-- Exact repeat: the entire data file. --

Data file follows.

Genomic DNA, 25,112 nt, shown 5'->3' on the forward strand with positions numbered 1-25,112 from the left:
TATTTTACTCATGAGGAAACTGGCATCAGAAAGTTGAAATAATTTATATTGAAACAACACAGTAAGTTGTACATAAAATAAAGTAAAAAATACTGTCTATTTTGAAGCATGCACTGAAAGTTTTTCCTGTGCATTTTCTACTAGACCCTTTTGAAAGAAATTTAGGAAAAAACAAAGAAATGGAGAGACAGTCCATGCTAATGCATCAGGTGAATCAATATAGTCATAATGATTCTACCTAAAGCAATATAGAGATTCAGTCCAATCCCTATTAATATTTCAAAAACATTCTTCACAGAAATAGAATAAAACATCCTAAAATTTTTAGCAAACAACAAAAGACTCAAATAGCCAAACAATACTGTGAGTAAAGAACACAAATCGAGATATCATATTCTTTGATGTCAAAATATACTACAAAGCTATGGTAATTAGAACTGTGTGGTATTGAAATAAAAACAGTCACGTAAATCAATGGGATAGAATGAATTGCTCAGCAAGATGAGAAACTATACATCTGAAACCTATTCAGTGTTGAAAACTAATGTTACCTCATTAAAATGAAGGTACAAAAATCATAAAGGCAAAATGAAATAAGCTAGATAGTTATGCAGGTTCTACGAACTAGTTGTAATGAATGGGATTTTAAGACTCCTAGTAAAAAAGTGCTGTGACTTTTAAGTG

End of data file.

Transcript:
Genomic DNA, 25,112 nt, shown 5'->3' on the forward strand with positions numbered 1-25,112 from the left:
TATTTTACTCATGAGGAAACTGGCATCAGAAAGTTGAAATAATTTATATTGAAACAACACAGTAAGTTGTACATAAAATAAAGTAAAAAATACTGTCTATTTTGAAGCATGCACTGAAAGTTTTTCCTGTGCATTTTCTACTAGACCCTTTTGAAAGAAATTTAGGAAAAAACAAAGAAATGGAGAGACAGTCCATGCTAATGCATCAGGTGAATCAATATAGTCATAATGATTCTACCTAAAGCAATATAGAGATTCAGTCCAATCCCTATTAATATTTCAAAAACATTCTTCACAGAAATAGAATAAAACATCCTAAAATTTTTAGCAAACAACAAAAGACTCAAATAGCCAAACAATACTGTGAGTAAAGAACACAAATCGAGATATCATATTCTTTGATGTCAAAATATACTACAAAGCTATGGTAATTAGAACTGTGTGGTATTGAAATAAAAACAGTCACGTAAATCAATGGGATAGAATGAATTGCTCAGCAAGATGAGAAACTATACATCTGAAACCTATTCAGTGTTGAAAACTAATGTTACCTCATTAAAATGAAGGTACAAAAATCATAAAGGCAAAATGAAATAAGCTAGATAGTTATGCAGGTTCTACGAACTAGTTGTAATGAATGGGATTTTAAGACTCCTAGTAAAAAAGTGCTGTGACTTTTAAGTG